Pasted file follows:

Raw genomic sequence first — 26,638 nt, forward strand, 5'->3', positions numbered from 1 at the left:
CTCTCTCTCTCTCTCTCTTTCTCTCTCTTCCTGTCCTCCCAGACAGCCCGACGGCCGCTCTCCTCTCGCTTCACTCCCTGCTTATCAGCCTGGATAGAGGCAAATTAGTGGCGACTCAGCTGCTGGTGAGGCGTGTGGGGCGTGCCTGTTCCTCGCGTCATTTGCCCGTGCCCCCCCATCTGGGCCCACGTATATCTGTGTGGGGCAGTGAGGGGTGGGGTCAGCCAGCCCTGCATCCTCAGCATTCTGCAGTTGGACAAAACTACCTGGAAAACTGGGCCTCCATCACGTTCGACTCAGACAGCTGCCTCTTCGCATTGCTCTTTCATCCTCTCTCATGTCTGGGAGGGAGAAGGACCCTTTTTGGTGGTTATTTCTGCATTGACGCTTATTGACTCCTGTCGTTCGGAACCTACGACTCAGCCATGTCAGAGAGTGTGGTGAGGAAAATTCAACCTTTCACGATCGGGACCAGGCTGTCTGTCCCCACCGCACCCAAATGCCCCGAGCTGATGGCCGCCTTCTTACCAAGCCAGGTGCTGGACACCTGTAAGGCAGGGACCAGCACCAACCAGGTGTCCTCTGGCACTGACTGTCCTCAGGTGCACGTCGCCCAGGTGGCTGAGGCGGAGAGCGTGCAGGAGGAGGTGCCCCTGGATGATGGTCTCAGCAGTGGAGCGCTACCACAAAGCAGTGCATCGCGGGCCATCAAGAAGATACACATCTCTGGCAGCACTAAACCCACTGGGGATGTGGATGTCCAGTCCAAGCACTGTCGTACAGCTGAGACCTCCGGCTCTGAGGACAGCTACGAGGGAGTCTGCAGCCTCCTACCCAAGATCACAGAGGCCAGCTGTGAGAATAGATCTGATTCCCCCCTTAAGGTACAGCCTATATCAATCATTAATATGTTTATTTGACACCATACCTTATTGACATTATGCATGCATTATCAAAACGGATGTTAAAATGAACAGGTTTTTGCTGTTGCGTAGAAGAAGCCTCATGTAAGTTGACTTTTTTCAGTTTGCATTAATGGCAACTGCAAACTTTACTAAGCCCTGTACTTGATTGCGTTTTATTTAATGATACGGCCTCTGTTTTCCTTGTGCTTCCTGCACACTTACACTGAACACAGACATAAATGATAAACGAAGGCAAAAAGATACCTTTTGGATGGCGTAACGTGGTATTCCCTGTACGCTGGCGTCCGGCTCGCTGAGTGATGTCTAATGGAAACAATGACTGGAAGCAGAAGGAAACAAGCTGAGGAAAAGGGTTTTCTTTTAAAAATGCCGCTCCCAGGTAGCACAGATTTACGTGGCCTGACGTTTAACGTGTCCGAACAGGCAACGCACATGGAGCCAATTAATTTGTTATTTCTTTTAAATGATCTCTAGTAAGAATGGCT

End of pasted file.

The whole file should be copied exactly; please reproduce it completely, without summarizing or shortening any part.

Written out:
Raw genomic sequence first — 26,638 nt, forward strand, 5'->3', positions numbered from 1 at the left:
CTCTCTCTCTCTCTCTCTTTCTCTCTCTTCCTGTCCTCCCAGACAGCCCGACGGCCGCTCTCCTCTCGCTTCACTCCCTGCTTATCAGCCTGGATAGAGGCAAATTAGTGGCGACTCAGCTGCTGGTGAGGCGTGTGGGGCGTGCCTGTTCCTCGCGTCATTTGCCCGTGCCCCCCCATCTGGGCCCACGTATATCTGTGTGGGGCAGTGAGGGGTGGGGTCAGCCAGCCCTGCATCCTCAGCATTCTGCAGTTGGACAAAACTACCTGGAAAACTGGGCCTCCATCACGTTCGACTCAGACAGCTGCCTCTTCGCATTGCTCTTTCATCCTCTCTCATGTCTGGGAGGGAGAAGGACCCTTTTTGGTGGTTATTTCTGCATTGACGCTTATTGACTCCTGTCGTTCGGAACCTACGACTCAGCCATGTCAGAGAGTGTGGTGAGGAAAATTCAACCTTTCACGATCGGGACCAGGCTGTCTGTCCCCACCGCACCCAAATGCCCCGAGCTGATGGCCGCCTTCTTACCAAGCCAGGTGCTGGACACCTGTAAGGCAGGGACCAGCACCAACCAGGTGTCCTCTGGCACTGACTGTCCTCAGGTGCACGTCGCCCAGGTGGCTGAGGCGGAGAGCGTGCAGGAGGAGGTGCCCCTGGATGATGGTCTCAGCAGTGGAGCGCTACCACAAAGCAGTGCATCGCGGGCCATCAAGAAGATACACATCTCTGGCAGCACTAAACCCACTGGGGATGTGGATGTCCAGTCCAAGCACTGTCGTACAGCTGAGACCTCCGGCTCTGAGGACAGCTACGAGGGAGTCTGCAGCCTCCTACCCAAGATCACAGAGGCCAGCTGTGAGAATAGATCTGATTCCCCCCTTAAGGTACAGCCTATATCAATCATTAATATGTTTATTTGACACCATACCTTATTGACATTATGCATGCATTATCAAAACGGATGTTAAAATGAACAGGTTTTTGCTGTTGCGTAGAAGAAGCCTCATGTAAGTTGACTTTTTTCAGTTTGCATTAATGGCAACTGCAAACTTTACTAAGCCCTGTACTTGATTGCGTTTTATTTAATGATACGGCCTCTGTTTTCCTTGTGCTTCCTGCACACTTACACTGAACACAGACATAAATGATAAACGAAGGCAAAAAGATACCTTTTGGATGGCGTAACGTGGTATTCCCTGTACGCTGGCGTCCGGCTCGCTGAGTGATGTCTAATGGAAACAATGACTGGAAGCAGAAGGAAACAAGCTGAGGAAAAGGGTTTTCTTTTAAAAATGCCGCTCCCAGGTAGCACAGATTTACGTGGCCTGACGTTTAACGTGTCCGAACAGGCAACGCACATGGAGCCAATTAATTTGTTATTTCTTTTAAATGATCTCTAGTAAGAATGGCT